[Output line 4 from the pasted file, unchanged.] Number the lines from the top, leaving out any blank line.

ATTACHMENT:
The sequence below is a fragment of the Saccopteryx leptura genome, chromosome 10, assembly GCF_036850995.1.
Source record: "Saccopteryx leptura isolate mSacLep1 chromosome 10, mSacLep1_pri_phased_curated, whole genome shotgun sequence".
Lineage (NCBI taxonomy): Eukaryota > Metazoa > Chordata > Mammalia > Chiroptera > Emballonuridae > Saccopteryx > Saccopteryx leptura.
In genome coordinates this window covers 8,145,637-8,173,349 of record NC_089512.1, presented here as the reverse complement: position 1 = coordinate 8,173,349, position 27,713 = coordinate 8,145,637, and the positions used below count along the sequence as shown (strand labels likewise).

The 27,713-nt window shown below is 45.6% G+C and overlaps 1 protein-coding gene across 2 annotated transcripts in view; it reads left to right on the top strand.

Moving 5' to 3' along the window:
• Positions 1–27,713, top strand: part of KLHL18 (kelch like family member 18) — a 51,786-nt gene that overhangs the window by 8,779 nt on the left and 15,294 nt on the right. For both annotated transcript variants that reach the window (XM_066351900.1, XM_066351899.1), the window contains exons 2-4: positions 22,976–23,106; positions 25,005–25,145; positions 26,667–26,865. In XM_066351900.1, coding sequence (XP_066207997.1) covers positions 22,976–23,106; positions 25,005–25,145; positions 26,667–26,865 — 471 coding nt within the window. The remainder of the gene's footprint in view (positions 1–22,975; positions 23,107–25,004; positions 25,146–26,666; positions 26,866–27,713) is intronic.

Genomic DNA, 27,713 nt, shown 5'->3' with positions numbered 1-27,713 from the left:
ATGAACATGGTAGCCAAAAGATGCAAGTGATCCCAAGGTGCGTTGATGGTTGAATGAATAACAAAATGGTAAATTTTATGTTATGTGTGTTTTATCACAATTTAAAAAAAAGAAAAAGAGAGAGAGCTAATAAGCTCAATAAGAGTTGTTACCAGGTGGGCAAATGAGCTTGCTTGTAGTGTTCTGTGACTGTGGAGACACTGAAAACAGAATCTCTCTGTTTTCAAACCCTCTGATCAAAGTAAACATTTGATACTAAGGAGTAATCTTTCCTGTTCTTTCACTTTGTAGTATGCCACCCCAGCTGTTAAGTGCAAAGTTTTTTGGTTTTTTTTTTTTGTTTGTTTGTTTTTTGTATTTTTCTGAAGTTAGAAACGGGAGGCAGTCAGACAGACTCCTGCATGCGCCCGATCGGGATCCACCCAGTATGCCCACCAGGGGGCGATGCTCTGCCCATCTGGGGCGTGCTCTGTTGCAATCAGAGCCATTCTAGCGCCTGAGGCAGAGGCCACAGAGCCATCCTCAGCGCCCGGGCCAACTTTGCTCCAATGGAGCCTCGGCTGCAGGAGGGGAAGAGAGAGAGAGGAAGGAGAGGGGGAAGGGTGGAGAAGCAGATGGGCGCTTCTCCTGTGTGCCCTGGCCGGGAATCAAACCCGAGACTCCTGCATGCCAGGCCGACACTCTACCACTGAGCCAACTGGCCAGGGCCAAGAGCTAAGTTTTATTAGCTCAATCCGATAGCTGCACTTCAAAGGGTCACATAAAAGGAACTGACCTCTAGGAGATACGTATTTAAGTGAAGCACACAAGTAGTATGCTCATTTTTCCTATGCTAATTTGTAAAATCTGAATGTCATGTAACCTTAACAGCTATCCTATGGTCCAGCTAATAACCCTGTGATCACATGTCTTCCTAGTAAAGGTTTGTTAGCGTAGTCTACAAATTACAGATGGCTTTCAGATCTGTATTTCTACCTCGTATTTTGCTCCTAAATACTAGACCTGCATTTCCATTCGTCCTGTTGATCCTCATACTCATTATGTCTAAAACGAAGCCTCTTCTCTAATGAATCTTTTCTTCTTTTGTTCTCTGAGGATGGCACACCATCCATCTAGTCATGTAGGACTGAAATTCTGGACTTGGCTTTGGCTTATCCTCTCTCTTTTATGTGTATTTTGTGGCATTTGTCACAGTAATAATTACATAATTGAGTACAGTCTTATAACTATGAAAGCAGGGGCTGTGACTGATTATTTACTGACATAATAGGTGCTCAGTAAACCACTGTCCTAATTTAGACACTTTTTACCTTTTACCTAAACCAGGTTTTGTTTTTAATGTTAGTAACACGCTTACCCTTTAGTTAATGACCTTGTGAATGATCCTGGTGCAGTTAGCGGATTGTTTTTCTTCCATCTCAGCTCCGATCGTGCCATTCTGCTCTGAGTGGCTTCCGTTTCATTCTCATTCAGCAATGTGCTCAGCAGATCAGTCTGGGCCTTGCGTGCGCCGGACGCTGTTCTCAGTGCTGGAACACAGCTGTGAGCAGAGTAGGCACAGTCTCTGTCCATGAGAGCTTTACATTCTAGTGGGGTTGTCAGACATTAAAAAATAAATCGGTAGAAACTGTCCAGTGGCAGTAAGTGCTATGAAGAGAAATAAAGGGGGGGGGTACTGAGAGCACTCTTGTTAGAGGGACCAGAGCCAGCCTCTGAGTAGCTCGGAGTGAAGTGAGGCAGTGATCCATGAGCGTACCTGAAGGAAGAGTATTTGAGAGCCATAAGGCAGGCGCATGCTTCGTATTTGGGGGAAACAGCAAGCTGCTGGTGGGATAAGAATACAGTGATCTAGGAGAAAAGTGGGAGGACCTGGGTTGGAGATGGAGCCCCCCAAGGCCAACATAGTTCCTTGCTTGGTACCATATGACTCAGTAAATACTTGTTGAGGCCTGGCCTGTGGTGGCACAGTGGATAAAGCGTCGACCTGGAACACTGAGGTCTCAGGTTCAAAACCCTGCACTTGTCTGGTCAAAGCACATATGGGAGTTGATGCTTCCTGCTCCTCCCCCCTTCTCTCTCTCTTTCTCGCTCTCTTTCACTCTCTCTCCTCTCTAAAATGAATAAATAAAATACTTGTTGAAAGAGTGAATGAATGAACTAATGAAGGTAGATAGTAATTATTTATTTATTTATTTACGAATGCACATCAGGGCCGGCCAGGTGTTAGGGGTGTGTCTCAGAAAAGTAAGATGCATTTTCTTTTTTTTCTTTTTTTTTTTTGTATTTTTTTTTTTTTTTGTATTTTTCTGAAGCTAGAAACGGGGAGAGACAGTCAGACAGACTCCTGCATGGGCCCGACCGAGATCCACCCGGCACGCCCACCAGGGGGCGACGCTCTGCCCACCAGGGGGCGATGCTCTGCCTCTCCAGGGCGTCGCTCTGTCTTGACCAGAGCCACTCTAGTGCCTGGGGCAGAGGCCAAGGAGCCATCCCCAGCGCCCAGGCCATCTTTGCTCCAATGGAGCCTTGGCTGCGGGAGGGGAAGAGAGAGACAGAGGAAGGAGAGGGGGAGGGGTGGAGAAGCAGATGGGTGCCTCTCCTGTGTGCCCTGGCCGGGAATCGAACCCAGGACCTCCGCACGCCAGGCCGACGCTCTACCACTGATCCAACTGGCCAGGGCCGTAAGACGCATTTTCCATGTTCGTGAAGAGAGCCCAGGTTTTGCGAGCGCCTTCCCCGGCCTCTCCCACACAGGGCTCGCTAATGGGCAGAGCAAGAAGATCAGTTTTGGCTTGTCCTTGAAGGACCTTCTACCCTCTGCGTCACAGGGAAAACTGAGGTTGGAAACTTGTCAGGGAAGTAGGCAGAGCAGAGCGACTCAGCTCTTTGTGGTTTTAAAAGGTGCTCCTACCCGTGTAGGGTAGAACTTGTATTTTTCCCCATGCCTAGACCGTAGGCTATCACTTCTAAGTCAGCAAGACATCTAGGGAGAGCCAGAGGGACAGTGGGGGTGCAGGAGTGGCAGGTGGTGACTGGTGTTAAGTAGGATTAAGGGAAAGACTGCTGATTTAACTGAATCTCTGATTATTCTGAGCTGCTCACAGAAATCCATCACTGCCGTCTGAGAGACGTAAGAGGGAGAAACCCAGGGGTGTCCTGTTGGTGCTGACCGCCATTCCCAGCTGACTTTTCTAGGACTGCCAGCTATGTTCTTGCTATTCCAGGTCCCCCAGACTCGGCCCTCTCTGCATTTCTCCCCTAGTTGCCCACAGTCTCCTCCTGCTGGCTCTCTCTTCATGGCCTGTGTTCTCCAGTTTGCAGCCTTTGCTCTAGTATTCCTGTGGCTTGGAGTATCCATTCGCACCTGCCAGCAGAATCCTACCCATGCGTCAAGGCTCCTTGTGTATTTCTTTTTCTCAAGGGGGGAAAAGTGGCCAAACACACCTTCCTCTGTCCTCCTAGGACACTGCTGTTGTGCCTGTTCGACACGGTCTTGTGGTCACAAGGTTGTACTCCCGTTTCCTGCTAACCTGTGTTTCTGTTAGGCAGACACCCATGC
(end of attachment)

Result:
In genome coordinates this window covers 8,145,637-8,173,349 of record NC_089512.1, presented here as the reverse complement: position 1 = coordinate 8,173,349, position 27,713 = coordinate 8,145,637, and the positions used below count along the sequence as shown (strand labels likewise).